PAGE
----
London, UK (PRWEB UK) 13 December 2012
India – the home to over 1.2 billion people, or 17 per cent of the world’s population, though occupying only 2.4 per cent of the land mass – may strike as a potentially attractive property investment destination. Indeed, urbanisation growth in the past three decades has led to the growth of over 20 cities in the country with a population of over a million people. Continuing, this trend is likely to further increase real estate demand in the near future. Considering this fact, Frank Quin of investors’ portal iNVEZZ has taken a closer look at the state of real estate investment across the sub-continent and especially with reference to three of the largest urban centres – Delhi, Kolkata and Mumbai. In a recently-released analysis he also covers the main points of consideration to anyone interested in investing in Indian real estate.
The introduction of Quin’s new editorial tackles one of the main areas of concern in regards to the Indian property market – the qualification requirements. “From the perspective of property investment, one key fact stands out. By and large, the only people who can buy Indian real estate are Indians.” Quin summarises. The author of the editorial continues his analysis, outlining that “India is by no means the only country in the world which places restrictions on foreigners buying real estate, though it must surely be the largest to effectively limit the category of permitted buyers – foreign or resident – by dint of blood ties with the country.”
Moving on, Quin classifies two groups of people who are entitled to invest in Indian real estate, outwith locally resident Indian citizens, and who are recognised in the country’s constitution – non-resident Indians (NRIs) and persons of Indian origin (PIOs). Continuing his analysis, Quin takes a detailed look at both categories of people investing in Indian property, as well as at an additional option for making such investment for those who fall under neither category – through an Indian-incorporated company. The author of the iNVEZZ editorial writes: “As in other countries which impose restrictions on foreigners buying real estate, there is the possibility to do so via the mechanism of an Indian-incorporated company or a registered branch of a foreign company.” Yet, Quin also remarks that this route to investing in Indian property “seems to carry undue risk”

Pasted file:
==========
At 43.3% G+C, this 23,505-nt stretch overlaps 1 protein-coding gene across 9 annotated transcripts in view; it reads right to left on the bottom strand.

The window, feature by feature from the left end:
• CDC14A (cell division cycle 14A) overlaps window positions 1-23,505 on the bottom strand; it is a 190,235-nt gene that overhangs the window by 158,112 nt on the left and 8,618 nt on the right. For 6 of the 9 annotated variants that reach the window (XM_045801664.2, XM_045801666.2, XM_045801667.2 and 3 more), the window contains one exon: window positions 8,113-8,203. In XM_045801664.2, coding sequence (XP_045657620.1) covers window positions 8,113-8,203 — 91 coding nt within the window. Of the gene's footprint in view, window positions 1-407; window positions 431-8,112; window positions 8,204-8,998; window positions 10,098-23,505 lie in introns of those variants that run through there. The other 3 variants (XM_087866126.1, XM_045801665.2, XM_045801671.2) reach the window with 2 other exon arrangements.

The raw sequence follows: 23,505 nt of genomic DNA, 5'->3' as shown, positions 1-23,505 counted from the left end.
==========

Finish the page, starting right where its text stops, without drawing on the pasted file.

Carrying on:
Having covered the crucial matter of who qualifies for an investment in Indian property, Quin analyses the real estate market noting that “in a country as vast – in both geographic and demographic terms – as India, it is unrealistic to speak of a single real estate market.” As mentioned above, iNVEZZ’s recent editorial provides more detailed information on three of the country’s largest urban centres – Delhi, Kolkata and Mumbai and the state of the real estate market in these cities in particular. After analysing these top property markets, Quin narrows readers’ attention to one of the main factors which has contributed to the popularity of investing in Indian real estate. He writes: “Much of the spectacular growth in India’s residential and commercial real estate pre-crisis was attributable to one industry – IT-BPO, the acronym for the closely-aligned information technology and business process outsourcing sectors.”
After explaining the IT-BPO’s relationship with the property sector in India, Quin concludes his analysis on a positive note: “Whatever your preference, there’s plenty in Indian real estate to get and keep you interested.”
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